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It would be very appreciated if someone could review my solution. Thanks!

Problem:

Show that every locally compact Hausdorff space is completely regular.

Proof:

Let X be a locally compact Hausdorff space. One point sets are closed in X since X is hausdorff.

Then there is a space Y such that Y is the one point compactification of X where Y is compact hausdorff.

Let $x_0$ $\in$ X and B $\subset$ X such that $x_0$ $\notin$ B and B is closed in X. Then the open set U = X - B contains x$_0$. Then since U is open in X it is also open in Y by construction of the one point compactification Munkres gives. Then C = Y - U is a closed set in Y that contains B.

Then since Y is compact hausdorff it is also normal. Hence since the set {x$_0$} is closed since Y is hausdorff, by the Urysohn lemma we can define a continuous function f: Y -> [a,b] such that f(x$_0$) = a and f(x) = b for every x $\in$ C.

But since f is continuous we can take the continuous function g on a subspace of the domain of f. Namely, g: X -> [a,b] since X is a subspace of Y. Hence we have a continuous function g that maps g(x$_0$) = a and g(B) = b, since B $\subset$ C. We can replace [a,b] by [0,1] to satisfy the definition of completely regular.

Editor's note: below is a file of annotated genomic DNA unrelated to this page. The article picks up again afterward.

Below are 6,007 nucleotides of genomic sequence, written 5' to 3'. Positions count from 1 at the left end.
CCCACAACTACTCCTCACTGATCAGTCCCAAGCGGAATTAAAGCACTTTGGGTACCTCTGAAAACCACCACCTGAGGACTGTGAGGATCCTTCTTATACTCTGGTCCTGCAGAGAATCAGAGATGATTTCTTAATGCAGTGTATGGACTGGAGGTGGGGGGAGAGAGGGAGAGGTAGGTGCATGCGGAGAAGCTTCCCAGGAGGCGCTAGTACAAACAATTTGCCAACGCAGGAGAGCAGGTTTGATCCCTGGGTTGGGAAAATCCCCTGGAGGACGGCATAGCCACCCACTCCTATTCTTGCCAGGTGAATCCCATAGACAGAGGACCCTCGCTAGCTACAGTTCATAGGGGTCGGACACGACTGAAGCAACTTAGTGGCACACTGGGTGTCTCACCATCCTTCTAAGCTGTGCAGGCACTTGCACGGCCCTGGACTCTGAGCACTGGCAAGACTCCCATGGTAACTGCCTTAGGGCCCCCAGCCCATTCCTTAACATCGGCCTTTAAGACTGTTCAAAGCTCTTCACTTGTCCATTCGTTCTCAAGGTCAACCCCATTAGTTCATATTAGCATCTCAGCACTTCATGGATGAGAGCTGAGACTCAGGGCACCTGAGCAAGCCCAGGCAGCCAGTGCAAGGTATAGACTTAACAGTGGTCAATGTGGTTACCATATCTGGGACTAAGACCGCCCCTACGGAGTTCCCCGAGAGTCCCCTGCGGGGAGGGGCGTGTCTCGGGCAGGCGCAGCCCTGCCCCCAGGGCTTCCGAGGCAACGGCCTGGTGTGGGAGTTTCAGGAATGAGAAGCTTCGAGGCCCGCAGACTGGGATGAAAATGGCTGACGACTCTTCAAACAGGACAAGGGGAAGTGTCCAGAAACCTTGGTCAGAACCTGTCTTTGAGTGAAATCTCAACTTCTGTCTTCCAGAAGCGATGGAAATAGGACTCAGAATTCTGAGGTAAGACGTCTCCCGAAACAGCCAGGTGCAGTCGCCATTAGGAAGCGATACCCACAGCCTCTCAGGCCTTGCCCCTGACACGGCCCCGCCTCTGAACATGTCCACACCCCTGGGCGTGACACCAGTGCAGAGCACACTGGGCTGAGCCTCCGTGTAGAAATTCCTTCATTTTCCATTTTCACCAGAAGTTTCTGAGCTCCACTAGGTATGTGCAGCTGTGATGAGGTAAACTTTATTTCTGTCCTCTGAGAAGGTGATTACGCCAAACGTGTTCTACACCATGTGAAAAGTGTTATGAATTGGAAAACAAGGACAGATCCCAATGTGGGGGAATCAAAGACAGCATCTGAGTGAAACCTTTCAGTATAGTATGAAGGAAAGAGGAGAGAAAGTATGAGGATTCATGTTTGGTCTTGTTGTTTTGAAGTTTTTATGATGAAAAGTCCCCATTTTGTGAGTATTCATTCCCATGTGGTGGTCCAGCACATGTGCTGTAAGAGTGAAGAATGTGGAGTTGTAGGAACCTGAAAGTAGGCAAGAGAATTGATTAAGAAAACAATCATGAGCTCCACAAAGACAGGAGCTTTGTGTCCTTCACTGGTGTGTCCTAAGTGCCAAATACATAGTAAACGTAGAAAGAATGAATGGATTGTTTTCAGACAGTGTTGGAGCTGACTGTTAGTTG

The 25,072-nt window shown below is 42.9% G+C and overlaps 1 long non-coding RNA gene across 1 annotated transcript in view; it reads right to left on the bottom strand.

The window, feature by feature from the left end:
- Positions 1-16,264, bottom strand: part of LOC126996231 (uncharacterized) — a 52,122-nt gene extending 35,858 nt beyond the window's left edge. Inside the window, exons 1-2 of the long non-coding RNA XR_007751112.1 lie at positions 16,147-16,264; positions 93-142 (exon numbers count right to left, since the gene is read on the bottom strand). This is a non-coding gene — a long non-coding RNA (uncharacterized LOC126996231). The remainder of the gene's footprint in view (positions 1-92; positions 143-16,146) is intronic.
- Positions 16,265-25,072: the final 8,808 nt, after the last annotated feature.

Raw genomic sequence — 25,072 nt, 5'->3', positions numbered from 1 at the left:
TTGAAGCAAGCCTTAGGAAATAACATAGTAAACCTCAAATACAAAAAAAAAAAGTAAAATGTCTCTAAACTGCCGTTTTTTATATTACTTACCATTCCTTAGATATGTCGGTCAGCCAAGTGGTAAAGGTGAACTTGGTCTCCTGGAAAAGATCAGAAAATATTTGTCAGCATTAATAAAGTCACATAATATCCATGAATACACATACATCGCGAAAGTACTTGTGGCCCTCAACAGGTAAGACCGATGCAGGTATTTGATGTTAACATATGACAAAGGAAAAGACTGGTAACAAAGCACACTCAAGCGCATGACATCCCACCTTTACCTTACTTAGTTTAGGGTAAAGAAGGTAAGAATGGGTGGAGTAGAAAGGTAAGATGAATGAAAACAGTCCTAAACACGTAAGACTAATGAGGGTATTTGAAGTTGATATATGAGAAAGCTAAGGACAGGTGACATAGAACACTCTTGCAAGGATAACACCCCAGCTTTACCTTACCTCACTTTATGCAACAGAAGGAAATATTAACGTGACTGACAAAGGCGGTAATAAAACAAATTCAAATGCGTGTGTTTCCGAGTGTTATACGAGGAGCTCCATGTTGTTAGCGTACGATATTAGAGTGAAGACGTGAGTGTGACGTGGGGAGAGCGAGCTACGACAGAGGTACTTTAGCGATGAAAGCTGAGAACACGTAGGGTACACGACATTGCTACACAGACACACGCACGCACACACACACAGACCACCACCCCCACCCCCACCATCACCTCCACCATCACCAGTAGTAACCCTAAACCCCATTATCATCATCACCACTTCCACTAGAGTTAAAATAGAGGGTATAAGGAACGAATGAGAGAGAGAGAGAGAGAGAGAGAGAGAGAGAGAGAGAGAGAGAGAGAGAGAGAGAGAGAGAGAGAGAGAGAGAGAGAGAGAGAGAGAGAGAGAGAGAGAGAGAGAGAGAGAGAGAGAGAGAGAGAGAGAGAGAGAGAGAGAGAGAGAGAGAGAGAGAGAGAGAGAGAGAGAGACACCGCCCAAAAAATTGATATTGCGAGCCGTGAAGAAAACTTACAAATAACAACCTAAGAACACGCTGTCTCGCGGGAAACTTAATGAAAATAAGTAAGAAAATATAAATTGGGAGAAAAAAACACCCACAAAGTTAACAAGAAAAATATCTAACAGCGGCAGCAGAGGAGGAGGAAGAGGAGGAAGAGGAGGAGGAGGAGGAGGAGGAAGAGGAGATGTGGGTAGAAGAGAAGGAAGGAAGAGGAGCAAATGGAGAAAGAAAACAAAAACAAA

Hence X is completely regular.

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It follows from two basic facts:

  1. $X$ embeds into its one-point compactification $\alpha X$, which is Hausdorff and compact and thus normal and hence Tychonoff.

  2. A subspace of a Tychonoff space is again Tychonoff.

Your proof is almost a re-proof of the last fact. If it has been covered in your course, it's better to just quote that instead of redoing its proof in a special case.

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  • $\begingroup$ Ok so looks like tychonoff space is another word for a completely regular space from googling around -- munkres doesn't use that term. He does prove a subspace of a completely regular space is completely regular, so I could've used that..... With that said, is my proof correct regardless? $\endgroup$ – H_1317 Apr 17 at 2:04
  • $\begingroup$ @H_1317 yes, it works. But it’s better to use the things you already know. $\endgroup$ – Henno Brandsma Apr 17 at 3:40

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